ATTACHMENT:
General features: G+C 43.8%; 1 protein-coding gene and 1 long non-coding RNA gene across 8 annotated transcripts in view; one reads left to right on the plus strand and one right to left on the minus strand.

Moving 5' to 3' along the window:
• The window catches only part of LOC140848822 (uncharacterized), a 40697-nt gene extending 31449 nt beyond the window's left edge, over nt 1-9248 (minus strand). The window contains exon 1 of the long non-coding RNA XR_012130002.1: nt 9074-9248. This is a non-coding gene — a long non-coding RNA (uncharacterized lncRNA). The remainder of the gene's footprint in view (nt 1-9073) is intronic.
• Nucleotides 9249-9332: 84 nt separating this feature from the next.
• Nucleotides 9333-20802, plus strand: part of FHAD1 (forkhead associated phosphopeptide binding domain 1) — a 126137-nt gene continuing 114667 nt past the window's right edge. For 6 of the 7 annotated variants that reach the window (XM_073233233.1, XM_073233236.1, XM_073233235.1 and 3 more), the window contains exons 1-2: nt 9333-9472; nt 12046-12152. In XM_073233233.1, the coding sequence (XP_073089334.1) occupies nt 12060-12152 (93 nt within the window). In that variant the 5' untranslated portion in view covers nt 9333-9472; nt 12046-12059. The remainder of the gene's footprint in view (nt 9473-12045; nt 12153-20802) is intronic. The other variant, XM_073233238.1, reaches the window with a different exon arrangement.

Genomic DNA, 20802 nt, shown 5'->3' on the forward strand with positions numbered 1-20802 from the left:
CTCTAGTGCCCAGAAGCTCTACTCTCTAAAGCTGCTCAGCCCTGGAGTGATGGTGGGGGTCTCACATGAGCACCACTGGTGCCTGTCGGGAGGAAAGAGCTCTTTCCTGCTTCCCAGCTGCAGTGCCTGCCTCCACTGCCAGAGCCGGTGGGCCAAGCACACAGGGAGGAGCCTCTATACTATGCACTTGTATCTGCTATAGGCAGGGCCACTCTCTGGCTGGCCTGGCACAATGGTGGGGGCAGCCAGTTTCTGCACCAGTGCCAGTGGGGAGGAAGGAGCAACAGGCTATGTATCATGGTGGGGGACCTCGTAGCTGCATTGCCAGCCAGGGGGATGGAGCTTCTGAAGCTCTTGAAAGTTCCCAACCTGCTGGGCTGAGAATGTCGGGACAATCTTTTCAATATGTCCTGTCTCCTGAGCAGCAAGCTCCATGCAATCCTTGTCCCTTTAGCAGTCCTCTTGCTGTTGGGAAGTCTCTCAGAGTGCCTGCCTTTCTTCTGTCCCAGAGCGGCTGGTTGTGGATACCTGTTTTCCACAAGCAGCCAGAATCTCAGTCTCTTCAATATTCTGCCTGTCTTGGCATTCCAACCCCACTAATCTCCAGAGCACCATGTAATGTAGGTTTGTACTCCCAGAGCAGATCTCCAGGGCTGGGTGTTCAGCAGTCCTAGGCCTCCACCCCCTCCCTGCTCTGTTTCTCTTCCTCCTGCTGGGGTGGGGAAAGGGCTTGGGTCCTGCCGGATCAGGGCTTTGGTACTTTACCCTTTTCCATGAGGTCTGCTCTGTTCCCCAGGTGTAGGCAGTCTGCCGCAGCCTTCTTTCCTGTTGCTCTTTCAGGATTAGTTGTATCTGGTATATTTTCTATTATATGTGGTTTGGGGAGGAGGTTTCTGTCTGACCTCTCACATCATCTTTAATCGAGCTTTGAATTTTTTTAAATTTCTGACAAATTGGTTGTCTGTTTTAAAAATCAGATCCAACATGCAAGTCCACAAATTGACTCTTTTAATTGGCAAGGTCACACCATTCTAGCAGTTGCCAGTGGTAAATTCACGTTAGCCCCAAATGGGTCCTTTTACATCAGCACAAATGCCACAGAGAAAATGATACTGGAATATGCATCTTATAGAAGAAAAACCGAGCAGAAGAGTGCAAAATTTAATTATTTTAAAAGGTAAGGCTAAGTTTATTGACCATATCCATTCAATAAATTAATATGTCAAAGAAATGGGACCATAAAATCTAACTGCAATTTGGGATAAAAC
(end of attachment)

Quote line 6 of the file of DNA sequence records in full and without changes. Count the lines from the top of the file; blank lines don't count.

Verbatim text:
Genomic DNA, 20802 nt, shown 5'->3' on the forward strand with positions numbered 1-20802 from the left: